By Alison Hewitt
Originally posted in UCLA Today
UCLA has reduced, reused and recycled its way to an 80-percent diversion rate – that is, diverting four-fifths of its total amount of trash from landfills, giving it one of the highest rates in the UC system. Last year, UCLA was one of four campuses above 70 percent.
The next goal is to reach 100-percent diversion by 2020. To get to that magical number, the Recycling and Waste Taskforce of UCLA’s Sustainability Committee recently completed the campus’s Zero Waste Plan, said committee member and Chief Sustainability Officer Nurit Katz.
“Getting to 80 percent has been challenging, and these last steps will be the toughest because we’ve already gone after a lot of the low-hanging fruit,” Katz said. “This plan will help us take it to the next level.”
The zero-waste goal focuses on “reduce, reuse, recycle” first, but for waste that can’t be repurposed, waste-to-energy services that convert trash into fuel will catch some of the final remnants of garbage leaving campus, Katz said. A materials recovery facility will also sort out any remaining recyclables that are being improperly tossed into trash cans.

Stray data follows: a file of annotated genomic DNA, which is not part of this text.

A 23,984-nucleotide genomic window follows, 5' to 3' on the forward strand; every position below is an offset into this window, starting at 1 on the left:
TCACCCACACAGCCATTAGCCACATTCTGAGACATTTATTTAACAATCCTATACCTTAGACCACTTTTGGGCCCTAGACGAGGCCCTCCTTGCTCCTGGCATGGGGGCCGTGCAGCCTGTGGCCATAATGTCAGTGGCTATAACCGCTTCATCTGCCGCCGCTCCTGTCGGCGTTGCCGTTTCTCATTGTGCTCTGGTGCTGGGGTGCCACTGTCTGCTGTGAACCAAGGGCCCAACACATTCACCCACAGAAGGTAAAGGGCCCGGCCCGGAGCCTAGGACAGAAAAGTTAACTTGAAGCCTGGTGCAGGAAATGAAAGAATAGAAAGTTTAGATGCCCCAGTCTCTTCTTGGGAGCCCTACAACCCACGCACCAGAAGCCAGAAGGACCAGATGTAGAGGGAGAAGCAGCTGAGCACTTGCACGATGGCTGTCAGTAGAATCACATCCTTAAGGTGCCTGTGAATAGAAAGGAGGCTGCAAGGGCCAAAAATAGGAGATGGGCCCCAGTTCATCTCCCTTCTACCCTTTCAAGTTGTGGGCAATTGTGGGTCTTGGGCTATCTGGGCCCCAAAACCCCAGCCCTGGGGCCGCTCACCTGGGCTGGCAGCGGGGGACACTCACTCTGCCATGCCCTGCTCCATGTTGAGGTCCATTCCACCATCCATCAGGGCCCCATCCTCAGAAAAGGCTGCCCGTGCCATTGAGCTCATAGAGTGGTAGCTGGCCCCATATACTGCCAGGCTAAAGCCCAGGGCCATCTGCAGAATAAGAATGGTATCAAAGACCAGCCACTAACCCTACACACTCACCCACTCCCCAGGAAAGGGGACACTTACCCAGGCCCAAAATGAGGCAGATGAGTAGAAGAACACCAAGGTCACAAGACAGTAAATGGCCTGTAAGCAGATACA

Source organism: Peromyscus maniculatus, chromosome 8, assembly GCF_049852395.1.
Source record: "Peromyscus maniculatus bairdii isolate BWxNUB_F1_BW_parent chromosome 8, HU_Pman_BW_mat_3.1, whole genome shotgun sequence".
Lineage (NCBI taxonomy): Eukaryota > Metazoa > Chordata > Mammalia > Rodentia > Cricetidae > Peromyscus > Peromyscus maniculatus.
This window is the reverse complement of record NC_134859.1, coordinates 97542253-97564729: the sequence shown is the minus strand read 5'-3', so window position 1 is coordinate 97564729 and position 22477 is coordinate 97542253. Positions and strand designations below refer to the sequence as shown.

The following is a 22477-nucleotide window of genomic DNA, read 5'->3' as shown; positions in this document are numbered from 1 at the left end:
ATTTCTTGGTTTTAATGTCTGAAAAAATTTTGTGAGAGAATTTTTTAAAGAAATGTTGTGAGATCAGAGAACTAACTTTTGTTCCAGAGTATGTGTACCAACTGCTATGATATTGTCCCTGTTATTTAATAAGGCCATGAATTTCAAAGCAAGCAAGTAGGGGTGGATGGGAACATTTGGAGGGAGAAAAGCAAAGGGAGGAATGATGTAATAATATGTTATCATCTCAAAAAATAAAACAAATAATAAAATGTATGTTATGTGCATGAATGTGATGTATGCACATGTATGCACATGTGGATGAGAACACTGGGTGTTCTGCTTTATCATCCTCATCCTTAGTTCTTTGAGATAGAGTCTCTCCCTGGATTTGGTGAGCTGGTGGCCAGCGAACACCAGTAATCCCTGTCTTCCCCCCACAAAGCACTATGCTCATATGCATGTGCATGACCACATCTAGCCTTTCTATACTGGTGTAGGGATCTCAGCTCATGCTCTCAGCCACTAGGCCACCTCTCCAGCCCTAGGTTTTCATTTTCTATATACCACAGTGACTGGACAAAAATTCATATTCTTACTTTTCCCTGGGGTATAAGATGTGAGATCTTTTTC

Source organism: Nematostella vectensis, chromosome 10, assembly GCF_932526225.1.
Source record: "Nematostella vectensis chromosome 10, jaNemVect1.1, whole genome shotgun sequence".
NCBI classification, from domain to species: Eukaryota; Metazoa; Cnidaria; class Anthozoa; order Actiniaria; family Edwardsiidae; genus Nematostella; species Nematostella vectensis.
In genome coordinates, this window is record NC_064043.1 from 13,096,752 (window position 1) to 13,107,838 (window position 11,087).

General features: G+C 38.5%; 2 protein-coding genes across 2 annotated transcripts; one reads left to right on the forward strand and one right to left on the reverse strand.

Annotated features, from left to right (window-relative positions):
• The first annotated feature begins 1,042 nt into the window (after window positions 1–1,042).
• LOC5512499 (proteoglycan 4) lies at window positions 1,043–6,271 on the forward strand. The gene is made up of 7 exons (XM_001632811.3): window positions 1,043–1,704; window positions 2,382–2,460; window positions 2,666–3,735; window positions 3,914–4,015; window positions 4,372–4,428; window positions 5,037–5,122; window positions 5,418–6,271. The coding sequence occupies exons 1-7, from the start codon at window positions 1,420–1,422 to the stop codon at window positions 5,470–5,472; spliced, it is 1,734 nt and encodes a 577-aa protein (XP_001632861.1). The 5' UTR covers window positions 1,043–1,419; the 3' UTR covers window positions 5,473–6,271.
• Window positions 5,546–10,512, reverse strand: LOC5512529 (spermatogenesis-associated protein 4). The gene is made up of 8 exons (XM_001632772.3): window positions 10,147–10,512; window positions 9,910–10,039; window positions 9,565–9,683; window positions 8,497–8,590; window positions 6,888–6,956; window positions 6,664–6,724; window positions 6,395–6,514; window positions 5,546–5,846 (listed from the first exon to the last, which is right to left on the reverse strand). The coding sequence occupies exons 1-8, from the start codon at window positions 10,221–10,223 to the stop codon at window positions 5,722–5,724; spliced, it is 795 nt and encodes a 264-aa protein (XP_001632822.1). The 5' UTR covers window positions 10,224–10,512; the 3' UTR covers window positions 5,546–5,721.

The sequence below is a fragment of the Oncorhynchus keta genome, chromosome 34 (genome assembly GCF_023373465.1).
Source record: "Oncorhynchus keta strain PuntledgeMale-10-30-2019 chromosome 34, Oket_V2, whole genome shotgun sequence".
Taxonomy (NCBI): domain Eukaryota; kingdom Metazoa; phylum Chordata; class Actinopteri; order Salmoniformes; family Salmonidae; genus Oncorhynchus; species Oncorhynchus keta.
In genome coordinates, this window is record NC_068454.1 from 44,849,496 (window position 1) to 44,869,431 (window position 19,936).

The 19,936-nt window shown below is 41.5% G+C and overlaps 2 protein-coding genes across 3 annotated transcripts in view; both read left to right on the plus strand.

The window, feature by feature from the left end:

All Bruins need to participate to help minimize waste leaving campus, said Chris Gallego, recycling coordinator in Facilities Management.
“If people make sure to be aware of the available containers and help out by putting things in the right place, whether outside or following the deskside programs, we should be able to get to zero waste,” Gallego said.
UCLA also composts more than 60 tons of food waste per month at the dining halls, uses almost exclusively compostable food-to-go materials in its restaurants and repurposes all its green waste as mulch.
Learn more about UCLA’s sustainability efforts, how to use the different recycling and trash bins, how to get discounts on public transit, and join in a few raffles at the Sustainability Fair today, from 11 a.m. to 2 p.m. in Bruin Plaza.